(HealthNewsDigest.com) - With gun control re-emerging as a major political issue following the tragic mass shootings at an elementary school in Newtown, Conn., the latestKaiser Health Tracking Survey measures the public's personal experiences with, and worries about, gun violence. It finds that one in five Americans say they personally know a victim of gun violence. And considerably more - four in ten Americans (42%) - say they are at least somewhat worried about being the victim of gun violence.
Among the twenty percent who know a victim, a majority say that person was a good friend, family member or even themself. Blacks stand out as the group most likely to know someone who suffered from gun violence (42%), followed by younger Americans (28% of those aged 18 to 29). When it comes to worrying about becoming a victim of gun violence, the poll finds members of racial or ethnic minority groups are particularly likely to report concern, with majorities of Hispanics (75%) and blacks (62%) saying they are worried, compared to 30 percent of whites.
The poll also probed Americans' experiences with and opinions about mental illness and mental health care following Newtown. It finds that three-quarters of Americans believe that individuals with severe mental health issues experience "a lot" or "some" discrimination, higher than the share who say the same about minorities, women and people with physical disabilities. Only immigrants were more likely to be perceived as experiencing discrimination, with 79 percent of the public saying immigrants faced "a lot" or "some" discrimination. The survey also finds that many people hold potentially stigmatizing attitudes about the mentally ill. Two-thirds of parents say they would not feel comfortable having "a person with a serious mental illness" work in their child's school. Nearly half the public (47%) would feel at least somewhat uncomfortable living next door to such a person, and 41 percent would feel uncomfortable working alongside them.
In terms of access to care, 8 percent of Americans say someone in their household has had problems getting needed mental health care, a proportion that rises to two in ten (20%) among those currently without health insurance. The most common barrier was cost, followed by insurance coverage issues and confusion over where to go.
In other key poll findings this month:
Less than a year before the ACA takes full effect, the February poll finds the public tilting negative on the Affordable Care Act (ACA), with 42 percent holding unfavorable views and 36 percent favorable, reflecting a drop in favorability driven primarily by a post-presidential election fade in support among Democrats. The share of Democrats backing the law dropped from 72 percent in November to 57 percent. At the same time, the proportion of Americans with no opinion on the law ticked up to nearly a quarter (23%), a new high in Kaiser polling. Public support for the law historically has moved up and down within a relatively narrow band.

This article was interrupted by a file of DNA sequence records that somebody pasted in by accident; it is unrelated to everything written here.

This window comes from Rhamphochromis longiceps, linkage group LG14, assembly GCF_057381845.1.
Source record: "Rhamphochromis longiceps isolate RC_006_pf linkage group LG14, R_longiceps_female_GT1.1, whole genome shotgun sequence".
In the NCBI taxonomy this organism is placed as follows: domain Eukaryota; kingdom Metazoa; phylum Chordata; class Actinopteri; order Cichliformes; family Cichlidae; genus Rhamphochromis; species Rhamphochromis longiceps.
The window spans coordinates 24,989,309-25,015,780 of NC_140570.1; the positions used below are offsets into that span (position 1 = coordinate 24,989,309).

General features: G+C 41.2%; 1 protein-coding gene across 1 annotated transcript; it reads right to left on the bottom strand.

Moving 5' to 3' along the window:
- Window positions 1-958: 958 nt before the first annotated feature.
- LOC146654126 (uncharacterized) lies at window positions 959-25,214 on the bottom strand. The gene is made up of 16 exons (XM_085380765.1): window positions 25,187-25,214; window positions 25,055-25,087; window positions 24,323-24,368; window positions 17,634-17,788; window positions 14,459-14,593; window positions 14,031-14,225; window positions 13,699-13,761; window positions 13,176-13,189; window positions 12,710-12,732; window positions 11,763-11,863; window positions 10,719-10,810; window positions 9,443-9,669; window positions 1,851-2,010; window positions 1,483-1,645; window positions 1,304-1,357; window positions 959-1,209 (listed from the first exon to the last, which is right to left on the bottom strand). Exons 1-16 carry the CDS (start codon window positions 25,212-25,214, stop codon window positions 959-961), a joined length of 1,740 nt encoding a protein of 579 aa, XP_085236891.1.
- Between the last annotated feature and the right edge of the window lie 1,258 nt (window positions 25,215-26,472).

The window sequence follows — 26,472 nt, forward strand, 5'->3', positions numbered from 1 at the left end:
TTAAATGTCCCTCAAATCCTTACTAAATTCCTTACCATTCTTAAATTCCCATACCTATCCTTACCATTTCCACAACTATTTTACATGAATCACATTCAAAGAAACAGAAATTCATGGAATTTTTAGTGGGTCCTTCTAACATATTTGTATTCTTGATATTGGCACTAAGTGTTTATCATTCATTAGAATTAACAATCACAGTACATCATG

As the immigration debate ramps up, four in ten Americans believe, incorrectly, that under the ACA undocumented immigrants are eligible for Medicaid or subsidies to help purchase health insurance in the new exchanges. Another quarter isn't sure. If a law were passed allowing some undocumented immigrants to apply for provisional legal status, a majority of the public says those who obtain that status should be eligible to enroll in Medicaid if their income is low enough (63%) or get financial help from the government to buy health insurance if they don't get coverage through their job (59%). Support differs by party, with majorities of Democrats and independents in favor and a majority of Republicans opposed. It's worth noting that under current law many lawfully present immigrants are subject to eligibility restrictions for health coverage, including Medicaid, that remain in place under the ACA.
The survey was designed and analyzed by public opinion researchers at the Kaiser Family Foundation and was conducted February 14 through February 19, 2013, among a nationally representative random digit dial telephone sample of 1,209 adults ages 18 and older. Telephone interviews conducted by landline (602) and cell phone (607, including 321 who had no landline telephone) were carried out in English and Spanish. The margin of sampling error for the full sample is plus or minus 3 percentage points. For results based on subgroups, the margin of sampling error may be higher.
The Kaiser Family Foundation, a leader in health policy analysis, health journalism and communication, is dedicated to filling the need for trusted, independent information on the major health issues facing our nation and its people. The Foundation is a non-profit private operating foundation, based in Menlo Park, California.
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